Turbulence Types - Pager Power
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Turbulence Types

Turbulence Types
June 10, 2024 Ricky Tso

Turbulence is a significant factor in aviation, affecting aircraft operations in various ways. Turbulence is caused by irregular motion of air resulting from eddies and vertical currents. Understanding the different types of turbulence and their effects is crucial for ensuring the safety and efficiency of flight operations.

Clear Air Turbulence (CAT)

CAT occurs at high altitudes, typically above 15,000 feet. It is normally found near the jet stream and intertropical convergence zone (ITCZ). 

Figure 1: Picture demonstrates the location of jet stream and ITCZ. [1]

CAT is caused by the vertical and horizontal wind shear near jet streams and ITCZ as shown in the picture. This natural phenomenon is invisible and can occur unexpectedly, making it difficult to detect and avoid. Pilots rely on weather reports, turbulence forecasts and local experience to anticipate CAT. However, sudden encounters of such turbulence cannot always be avoided. 

Convective Turbulence

This type of turbulence is associated with convective weather phenomena, such as cumulonimbus clouds (CB) and thunderstorms. Within a cumulonimbus cloud, the updrafts and downdrafts of air moving can be very strong which brings severe turbulence. Pilots typically use weather radar to detect and avoid flying through CB.

Figure 2: Photo captures cumulonimbus outside an aircraft window. [2]

Convective turbulence can cause significant discomfort to passengers. Pilots should think ahead and monitor weather conditions during the whole flight. Weather avoidance strategies should be implemented to remain clear of convective turbulence when necessary.

Wake Turbulence

Wake turbulence is caused by the vortices generated at the wingtips of an aircraft as it produces lift. The strength of the turbulence increases as airspeed increases. These vortices can be particularly strong behind large, heavy aircraft and can pose a hazard to following aircraft, especially during takeoff and landing. Air traffic controllers manage spacing between aircraft to reduce the risk of wake turbulence. 

Figure 3: This picture from a NASA study on wingtip vortices qualitatively illustrates the wake turbulence. [4]

Wake turbulence is also the type of turbulence that can be caused by wind turbines; though, it is relatively small in comparison due as they are driven by natural wind and would shut off when the ambient wind is too strong.

Mechanical Turbulence

Mechanical turbulence occurs when airflow is disrupted by obstacles such as mountains, buildings, or rough terrain.

Figure 4: Fluid dynamics lab experiment illustrates flow past a mountain-shaped obstacle. [6]

This type of turbulence is more common at lower altitudes. The most important thing to know is that mechanical turbulence caused by buildings is relatively smaller in comparison with the types of turbulence mentioned above. Computational Fluid Dynamics (CFD) analysis has shown that the potential impact of a development on wind conditions along a runway and its associated flight path is minor and not significant. [5]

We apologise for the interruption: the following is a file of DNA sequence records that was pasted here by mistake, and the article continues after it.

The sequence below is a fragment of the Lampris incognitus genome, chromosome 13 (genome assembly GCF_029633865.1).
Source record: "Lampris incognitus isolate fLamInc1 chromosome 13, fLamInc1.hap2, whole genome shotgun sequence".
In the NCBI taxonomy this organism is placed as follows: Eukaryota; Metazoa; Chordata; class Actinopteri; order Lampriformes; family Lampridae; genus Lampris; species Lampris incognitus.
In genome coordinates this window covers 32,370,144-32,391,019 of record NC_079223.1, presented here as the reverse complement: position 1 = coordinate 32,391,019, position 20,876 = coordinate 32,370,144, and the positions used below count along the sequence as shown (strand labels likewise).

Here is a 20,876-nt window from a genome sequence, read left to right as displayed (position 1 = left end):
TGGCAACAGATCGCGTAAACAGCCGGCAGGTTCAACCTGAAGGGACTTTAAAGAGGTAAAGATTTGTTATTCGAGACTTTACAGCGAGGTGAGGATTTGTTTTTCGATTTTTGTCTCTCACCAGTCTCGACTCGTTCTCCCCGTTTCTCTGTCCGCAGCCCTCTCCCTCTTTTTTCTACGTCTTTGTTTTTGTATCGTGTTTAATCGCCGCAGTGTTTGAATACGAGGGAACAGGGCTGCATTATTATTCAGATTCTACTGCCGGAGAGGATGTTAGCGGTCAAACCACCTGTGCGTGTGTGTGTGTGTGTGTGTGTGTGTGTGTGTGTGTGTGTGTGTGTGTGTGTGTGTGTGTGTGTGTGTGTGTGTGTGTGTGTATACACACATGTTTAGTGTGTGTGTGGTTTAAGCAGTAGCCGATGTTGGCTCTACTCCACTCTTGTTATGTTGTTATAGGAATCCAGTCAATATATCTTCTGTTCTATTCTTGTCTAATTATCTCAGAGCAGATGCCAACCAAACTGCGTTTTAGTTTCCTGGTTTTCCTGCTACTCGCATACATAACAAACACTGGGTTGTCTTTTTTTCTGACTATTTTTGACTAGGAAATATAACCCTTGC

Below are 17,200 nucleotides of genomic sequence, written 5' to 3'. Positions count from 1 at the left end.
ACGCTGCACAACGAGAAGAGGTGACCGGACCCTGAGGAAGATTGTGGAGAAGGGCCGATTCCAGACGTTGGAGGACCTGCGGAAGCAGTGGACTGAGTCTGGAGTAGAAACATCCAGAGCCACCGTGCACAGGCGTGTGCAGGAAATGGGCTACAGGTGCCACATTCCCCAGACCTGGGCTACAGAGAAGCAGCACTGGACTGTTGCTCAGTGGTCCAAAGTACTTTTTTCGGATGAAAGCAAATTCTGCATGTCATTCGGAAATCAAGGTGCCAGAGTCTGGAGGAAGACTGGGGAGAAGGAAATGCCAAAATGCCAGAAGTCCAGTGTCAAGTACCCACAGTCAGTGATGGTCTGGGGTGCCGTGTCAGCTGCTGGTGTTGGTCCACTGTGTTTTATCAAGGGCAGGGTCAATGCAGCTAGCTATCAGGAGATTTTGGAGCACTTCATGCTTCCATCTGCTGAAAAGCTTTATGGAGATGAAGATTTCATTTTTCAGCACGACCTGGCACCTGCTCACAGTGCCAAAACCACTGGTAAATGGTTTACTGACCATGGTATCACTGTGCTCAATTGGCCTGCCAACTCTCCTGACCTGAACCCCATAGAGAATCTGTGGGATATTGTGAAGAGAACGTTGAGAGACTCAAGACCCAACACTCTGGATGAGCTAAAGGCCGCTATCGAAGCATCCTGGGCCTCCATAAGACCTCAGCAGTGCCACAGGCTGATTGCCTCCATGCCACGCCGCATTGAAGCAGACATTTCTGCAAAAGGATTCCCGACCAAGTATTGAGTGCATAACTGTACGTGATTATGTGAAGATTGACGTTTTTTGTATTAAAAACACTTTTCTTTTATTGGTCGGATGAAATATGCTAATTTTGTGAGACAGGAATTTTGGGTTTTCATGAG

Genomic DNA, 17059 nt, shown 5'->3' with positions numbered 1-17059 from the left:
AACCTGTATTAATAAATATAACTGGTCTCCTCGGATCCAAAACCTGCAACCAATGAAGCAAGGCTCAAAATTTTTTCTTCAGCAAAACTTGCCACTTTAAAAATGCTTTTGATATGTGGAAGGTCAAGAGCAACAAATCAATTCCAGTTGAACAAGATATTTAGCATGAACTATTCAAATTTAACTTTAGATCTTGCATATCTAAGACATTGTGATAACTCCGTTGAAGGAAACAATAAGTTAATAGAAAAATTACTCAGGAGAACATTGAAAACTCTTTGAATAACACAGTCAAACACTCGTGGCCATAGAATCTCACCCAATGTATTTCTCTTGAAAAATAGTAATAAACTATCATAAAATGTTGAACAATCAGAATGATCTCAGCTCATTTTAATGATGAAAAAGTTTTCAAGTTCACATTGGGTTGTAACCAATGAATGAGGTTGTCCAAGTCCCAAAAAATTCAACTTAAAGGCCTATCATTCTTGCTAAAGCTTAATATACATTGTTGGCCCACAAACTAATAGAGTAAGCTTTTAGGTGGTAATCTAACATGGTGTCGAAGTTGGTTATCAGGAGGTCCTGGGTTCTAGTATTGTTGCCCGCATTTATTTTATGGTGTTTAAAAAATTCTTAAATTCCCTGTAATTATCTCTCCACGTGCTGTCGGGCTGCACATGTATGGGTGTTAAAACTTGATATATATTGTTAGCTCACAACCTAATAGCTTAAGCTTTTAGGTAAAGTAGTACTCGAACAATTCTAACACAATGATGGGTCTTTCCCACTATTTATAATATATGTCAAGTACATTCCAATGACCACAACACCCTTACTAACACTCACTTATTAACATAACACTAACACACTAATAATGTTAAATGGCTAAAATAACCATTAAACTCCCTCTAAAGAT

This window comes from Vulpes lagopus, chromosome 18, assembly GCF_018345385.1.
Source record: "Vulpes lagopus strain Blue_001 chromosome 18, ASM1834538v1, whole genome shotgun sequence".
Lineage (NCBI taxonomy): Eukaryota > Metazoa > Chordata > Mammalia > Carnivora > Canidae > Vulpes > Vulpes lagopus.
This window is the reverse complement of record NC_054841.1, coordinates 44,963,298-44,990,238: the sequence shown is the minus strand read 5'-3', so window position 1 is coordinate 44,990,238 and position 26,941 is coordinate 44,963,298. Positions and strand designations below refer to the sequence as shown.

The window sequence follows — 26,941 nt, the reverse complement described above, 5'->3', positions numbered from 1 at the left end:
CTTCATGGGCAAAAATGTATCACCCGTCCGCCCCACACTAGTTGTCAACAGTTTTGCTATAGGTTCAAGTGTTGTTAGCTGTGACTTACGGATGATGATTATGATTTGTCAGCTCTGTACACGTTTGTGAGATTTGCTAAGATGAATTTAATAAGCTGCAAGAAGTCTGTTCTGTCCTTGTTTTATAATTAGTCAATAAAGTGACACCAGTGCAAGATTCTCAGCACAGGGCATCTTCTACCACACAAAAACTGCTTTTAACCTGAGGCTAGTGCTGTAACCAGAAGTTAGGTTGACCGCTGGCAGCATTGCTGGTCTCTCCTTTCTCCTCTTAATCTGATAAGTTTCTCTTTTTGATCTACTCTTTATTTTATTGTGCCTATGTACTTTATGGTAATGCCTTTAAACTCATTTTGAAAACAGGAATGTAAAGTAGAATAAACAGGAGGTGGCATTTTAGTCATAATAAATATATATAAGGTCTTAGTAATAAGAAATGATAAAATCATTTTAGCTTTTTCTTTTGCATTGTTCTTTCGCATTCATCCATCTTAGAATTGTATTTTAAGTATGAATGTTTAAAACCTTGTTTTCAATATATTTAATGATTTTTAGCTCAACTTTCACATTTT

Pilots need to be cautious during takeoff and landing phases in areas with known mechanical turbulence and are required to maintain good airmanship during these critical phases of flight.

Impact on Aircraft Operations

When a pilot anticipates they will encounter turbulence, particularly CAT and CB, they will keep the seatbelt sign illuminated to minimise discomfort and risk of injury. Additionally, pilots may be forced to deviate from their planned routes or altitudes to find smoother air, impacting flight efficiency by increasing fuel consumption and flight times.


Modern aircraft are equipped with advanced systems to help detect and manage turbulence, such as weather radar and turbulence prediction algorithms. However, pilot experience and training remain crucial in effectively handling turbulence. By understanding the different types of turbulence and their effects, pilots can make informed decisions to ensure the safety and comfort of their passengers while maintaining the integrity of their aircraft.

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[1] Published online at commons.wikimedia.org. Last accessed on June 1st 2024. Available at: https://en.wikipedia.org/wiki/Jet_stream#/media/File:Earth_Global_Circulation_-_en.svg

[2] Published online at commons.wikimedia.org. Last accessed on June 1st 2024. Available at: https://upload.wikimedia.org/wikipedia/commons/thumb/d/d0/Cumulonimbo_con_pileus._Volando_a_11.000_metros_sobre_Brasil.jpg/1024px-Cumulonimbo_con_pileus._Volando_a_11.000_metros_sobre_Brasil.jpg

[4] Published online at commons.wikimedia.org. Last accessed on June 1st 2024. Available at: https://upload.wikimedia.org/wikipedia/commons/thumb/f/fe/Airplane_vortex_edit.jpg/1920px-Airplane_vortex_edit.jpg

[5] Bagnara, A. (2024) ‘Gascogine Wood Sherburn in Elmet’, NOVA Fluid Mechanics Ltd

[6] Published online at commons.wikimedia.org. Last accessed on June 1st 2024. Available at: https://upload.wikimedia.org/wikipedia/commons/0/07/Lee_wave_GFD_lab.JPG



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